Although data nowadays shows that young consumers in particular are moving away from traditional media in their daily media consumption, our Forrester data also shows that traditional media are still powerful means for advertising/promotion. In Roxana Strohmenger’s recent report, “Young Hispanics Lead In Mobile Activity But Don't Trust Mobile Ads Very Much,” she discovers that the two top channels are TV and magazines; American youth trust them twice as much as other online or mobile channels, and ads on mobile phone are being trusted the least. No wonder TV spending continues to top other forms of media in America and continues to grow, according to Nielsen; even search engine giant Google is getting into the TV advertising business by offering unique targeting and measurement capabilities.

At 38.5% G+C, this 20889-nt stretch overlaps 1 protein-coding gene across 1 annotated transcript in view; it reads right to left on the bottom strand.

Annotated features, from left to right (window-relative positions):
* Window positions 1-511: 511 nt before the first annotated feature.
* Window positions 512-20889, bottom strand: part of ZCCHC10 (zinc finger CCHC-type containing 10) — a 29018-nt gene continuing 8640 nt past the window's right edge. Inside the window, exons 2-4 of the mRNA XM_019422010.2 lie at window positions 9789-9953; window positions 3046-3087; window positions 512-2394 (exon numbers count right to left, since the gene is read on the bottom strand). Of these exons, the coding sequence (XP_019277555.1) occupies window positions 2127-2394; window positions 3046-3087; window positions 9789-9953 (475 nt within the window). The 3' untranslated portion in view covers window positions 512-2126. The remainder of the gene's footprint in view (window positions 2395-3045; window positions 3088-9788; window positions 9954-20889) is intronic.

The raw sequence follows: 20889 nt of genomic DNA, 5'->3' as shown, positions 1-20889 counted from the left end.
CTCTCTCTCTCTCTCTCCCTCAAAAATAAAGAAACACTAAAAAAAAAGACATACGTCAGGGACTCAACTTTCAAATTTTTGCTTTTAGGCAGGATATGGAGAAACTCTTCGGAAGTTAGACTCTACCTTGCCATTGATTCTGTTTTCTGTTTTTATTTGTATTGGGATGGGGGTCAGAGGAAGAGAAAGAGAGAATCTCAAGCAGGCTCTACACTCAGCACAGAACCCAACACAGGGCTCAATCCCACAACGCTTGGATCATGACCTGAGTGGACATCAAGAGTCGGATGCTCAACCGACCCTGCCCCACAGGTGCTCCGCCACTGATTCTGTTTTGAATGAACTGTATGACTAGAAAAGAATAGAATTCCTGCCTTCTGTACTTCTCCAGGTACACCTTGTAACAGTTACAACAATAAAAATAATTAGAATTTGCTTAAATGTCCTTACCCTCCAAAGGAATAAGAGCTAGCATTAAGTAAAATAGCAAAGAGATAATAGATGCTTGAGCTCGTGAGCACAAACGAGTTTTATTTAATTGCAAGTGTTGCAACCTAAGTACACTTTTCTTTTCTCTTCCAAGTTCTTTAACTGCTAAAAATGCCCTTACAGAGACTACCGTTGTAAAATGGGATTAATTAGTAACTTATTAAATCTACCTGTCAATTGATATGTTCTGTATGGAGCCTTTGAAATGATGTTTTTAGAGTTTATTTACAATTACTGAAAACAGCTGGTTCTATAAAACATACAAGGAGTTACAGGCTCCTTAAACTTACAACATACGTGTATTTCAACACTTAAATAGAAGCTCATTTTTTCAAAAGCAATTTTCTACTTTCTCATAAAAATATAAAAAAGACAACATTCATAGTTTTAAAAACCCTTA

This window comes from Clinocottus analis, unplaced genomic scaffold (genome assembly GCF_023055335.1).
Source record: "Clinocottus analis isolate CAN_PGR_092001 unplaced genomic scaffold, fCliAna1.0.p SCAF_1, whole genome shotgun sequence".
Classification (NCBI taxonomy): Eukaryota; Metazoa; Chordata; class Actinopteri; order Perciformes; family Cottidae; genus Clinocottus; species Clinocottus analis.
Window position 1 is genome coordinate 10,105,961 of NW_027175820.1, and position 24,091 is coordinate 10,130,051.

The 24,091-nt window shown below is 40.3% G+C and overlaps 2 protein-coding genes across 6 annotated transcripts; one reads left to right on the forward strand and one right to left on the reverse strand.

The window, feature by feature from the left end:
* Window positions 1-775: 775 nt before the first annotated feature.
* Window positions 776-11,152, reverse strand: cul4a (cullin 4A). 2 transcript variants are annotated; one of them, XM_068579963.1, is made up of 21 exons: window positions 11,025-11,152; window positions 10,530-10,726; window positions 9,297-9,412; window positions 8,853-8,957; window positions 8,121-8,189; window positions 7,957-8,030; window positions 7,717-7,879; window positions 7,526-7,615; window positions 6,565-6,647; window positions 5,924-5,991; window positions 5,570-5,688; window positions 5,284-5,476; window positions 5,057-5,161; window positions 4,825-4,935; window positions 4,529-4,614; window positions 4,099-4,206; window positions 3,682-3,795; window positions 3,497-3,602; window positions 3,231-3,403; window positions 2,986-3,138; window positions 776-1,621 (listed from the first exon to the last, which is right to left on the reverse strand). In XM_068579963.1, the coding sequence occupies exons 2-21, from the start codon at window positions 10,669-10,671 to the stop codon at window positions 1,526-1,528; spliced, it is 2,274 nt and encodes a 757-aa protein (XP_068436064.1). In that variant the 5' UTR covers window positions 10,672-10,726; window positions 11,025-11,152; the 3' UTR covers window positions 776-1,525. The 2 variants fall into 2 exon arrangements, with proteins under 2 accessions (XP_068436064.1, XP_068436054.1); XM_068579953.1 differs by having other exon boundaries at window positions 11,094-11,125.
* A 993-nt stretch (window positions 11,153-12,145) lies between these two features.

One of our ace researchers on the CMO and marketing leadership team, Mike Glantz, pulled together this blog post to follow up on a report we collaborated on a few months back, "TV's Currency Conversion" (client access required), which discussed the merging of Nielsen data and set-top box and other census-level data. Although television is the overall dominant advertising medium in US, marketers are seeing audience fragmentation across the spectrum of broadcast and cable networks. In the digital world, online video viewership continues to grow and enables marketers to target niche audiences with relative precision, compared with TV. However, marketers have been hesitant to see online video and TV as two sides of the same coin because there has not been a common measurement to link the two media, and digital video is perceived to lack the massive reach that TV currently enjoys.